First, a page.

Ask a group of people with experience of ocean cruising what makes a suitable boat for the purpose and you’re liable to get a number of emphatic yet often contradictory answers. The reason for such inconsistent answers is quite straightforward – an ocean cruiser must satisfy many apparently conflicting requirements. Therefore the final choice when it comes to buying a boat, will depend on each owner’s priorities, as well as the size of their budget.
Search all cruising yachts under £50K for sale.
However, there are a number of facets it’s possible to find broad agreement on. Firstly it should be a boat that is supremely seaworthy and able to take rough weather in its stride. A high angle of vanishing stability is important in this context, especially for smaller boats, although resistance to capsize by wave action increases exponentially with the size of a vessel, so this is not so important for larger craft.
Most owners and crews of ocean cruising vessels also spend long periods in port or at anchor, which requires a different set of qualities of a boat. This is the point at which opinions vary, depending on individuals’ priorities – some opt for a fine sailing boat that will maximise the fun aspect while on passage, while others prefer to maximise their creature comforts in port, and there’s a whole spectrum in between.
Equally, there are people who value a relatively simple boat, with the minimum of complex systems, which minimises the considerable amount of time – and money – an ocean cruising crew needs to spend on maintenance.
Determining your budget
This is one of the most important factors of all in choosing a boat. For long-term sailing there’s only one way to approach this – you must be ultra-conservative. No one has ever got a boat ready for long-distance sailing for a fraction of their planned budget, but there are plenty of people that have spent double the amount originally envisaged, or more.
Equipping a boat for ocean cruising, even to the most basic of standards, can be enormously expensive and many owners find their original fitting out budget is exceeded by a third or more. Therefore craft that have already been specified, or refitted, with this in mind can be a real bargain – with the premium on the purchase price compared to a similar boat with a lower standard of equipment often a small fraction of the cost of the equipment fitted. However this only applies if the equipment is reasonably recent and well maintained.
How complex a boat?
This is a key factor that will often guide the rest of the decision making process. There are many people who attempt to take all their home conveniences afloat, only to find that a boat with a plethora of complex systems is one that requires a huge amount of maintenance. There’s a very real risk that, when other owners are sipping cold drinks in a local bar on a remote Pacific island, you could be the one making endless phone calls, trying to arrange for parts to be flown in from halfway around the world.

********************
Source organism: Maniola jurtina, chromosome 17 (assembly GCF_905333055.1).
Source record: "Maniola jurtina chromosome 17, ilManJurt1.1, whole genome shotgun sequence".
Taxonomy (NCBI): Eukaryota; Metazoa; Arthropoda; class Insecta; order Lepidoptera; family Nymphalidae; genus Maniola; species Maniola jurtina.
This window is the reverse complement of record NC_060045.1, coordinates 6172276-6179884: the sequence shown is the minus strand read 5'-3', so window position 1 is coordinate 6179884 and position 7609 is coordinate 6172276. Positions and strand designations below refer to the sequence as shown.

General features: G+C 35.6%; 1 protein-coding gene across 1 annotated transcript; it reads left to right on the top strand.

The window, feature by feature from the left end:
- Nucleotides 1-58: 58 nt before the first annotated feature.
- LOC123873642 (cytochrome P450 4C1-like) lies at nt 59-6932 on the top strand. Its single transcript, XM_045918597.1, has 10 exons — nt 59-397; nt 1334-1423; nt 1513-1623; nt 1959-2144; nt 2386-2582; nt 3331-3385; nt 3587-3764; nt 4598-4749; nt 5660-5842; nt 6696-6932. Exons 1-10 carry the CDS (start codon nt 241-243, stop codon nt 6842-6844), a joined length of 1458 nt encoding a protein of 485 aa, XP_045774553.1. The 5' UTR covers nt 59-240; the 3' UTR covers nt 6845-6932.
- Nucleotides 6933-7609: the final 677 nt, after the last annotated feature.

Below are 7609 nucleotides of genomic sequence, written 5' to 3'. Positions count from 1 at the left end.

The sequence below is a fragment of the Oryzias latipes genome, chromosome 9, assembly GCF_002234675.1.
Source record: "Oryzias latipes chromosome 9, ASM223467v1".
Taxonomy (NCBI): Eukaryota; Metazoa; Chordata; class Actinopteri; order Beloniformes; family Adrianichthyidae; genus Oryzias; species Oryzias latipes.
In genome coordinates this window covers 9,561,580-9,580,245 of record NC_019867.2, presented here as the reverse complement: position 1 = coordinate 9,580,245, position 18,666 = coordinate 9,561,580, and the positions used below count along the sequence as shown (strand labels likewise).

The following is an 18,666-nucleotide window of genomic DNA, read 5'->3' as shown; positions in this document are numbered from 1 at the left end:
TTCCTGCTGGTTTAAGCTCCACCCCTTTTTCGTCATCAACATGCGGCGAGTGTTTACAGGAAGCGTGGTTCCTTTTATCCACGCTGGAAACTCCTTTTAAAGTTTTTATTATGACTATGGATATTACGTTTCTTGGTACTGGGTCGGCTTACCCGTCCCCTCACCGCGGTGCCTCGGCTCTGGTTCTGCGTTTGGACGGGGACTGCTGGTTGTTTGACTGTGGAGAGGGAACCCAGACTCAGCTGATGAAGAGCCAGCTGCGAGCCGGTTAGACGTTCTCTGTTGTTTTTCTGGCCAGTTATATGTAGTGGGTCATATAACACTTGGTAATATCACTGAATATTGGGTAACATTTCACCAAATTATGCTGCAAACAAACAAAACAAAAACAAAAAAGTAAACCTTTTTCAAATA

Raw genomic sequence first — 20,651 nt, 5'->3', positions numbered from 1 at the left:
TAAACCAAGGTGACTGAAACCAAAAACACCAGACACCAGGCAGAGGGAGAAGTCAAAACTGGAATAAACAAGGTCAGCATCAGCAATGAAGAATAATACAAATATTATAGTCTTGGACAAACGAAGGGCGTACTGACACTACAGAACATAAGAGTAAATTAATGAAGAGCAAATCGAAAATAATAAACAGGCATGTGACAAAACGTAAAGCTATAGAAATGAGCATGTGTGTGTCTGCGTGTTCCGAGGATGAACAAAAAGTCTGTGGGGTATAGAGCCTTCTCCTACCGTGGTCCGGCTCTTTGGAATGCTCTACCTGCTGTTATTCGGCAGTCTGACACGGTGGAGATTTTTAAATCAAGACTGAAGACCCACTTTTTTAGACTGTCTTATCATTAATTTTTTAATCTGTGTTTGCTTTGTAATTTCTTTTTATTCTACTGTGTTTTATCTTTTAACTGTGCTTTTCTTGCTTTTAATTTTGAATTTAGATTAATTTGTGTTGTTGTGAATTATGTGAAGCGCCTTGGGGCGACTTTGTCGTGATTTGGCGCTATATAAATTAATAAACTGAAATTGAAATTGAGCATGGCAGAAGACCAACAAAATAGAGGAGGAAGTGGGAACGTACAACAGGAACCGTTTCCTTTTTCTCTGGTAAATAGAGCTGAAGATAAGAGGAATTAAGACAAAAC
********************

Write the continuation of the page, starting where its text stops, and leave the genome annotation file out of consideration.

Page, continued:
Potentially, the one exception to this is for people that buy a boat from a relatively small number of boat builders that sell as strongly on the aftersales package as on the boat itself such that in effect you’re buying into a very established support network.
What size of boat?
Again, there are people with all sizes of boat that will happily do their utmost to convince you their boat is exactly the right size, too big or too small, almost irrespective of what size their boat actually is. There’s a sense in which asking what makes the perfect cruiser is akin to asking a group of people what constitutes the perfect house, or the best car – you’ll get a huge range of different answers, only some of which will be valid for your circumstances.
Your budget will be one determining factor in this respect – there are many ways in which the cost of running a boat, particularly maintenance and replacement of sails, rigging, engine and so on rises exponentially as the boat gets larger.
New or second-hand?
Don’t succumb to the notion that buying a new yacht will guarantee an unbroken spell of reliability in the way that we’ve come to expect with a new car. Boats are built on a very small scale and there are very few new boats launched that don’t have a snagging list that may take several months to work through, especially when the boat is fitted out with all the kit needed for long-term cruising.
The best builders and dealers recognise this and smooth the way forward, but it's revealing that some of the most experienced people in the charter business reckon their most reliable boats are in their second or third season. On the other hand, buying an older boat will get you a lot more for your money, with potentially money spare for an initial refit and to spend on any repairs needed while you are away.
Making a decision
Given all the conflicting evidence, how does anyone choose the right boat for long-distance voyaging? The answer is that every boat is a compromise and the solution is to find the right one that fits your budget and preferences in terms of sailing performance. It’s therefore a personal decision informed by your own motivations in terms of space vs ease of handling and sailing performance; simplicity vs luxury conveniences; and what comfortably fits your budget.
Practical experience shows that a very wide variety of craft can successfully fulfil the role, with some owners spending only a four figure sum on the purchase of their boat, while there are plenty of others that spend 100 times as much. However, there’s no guarantee that the owner of the more expensive vessel will spend less time attending to maintenance and repair issues.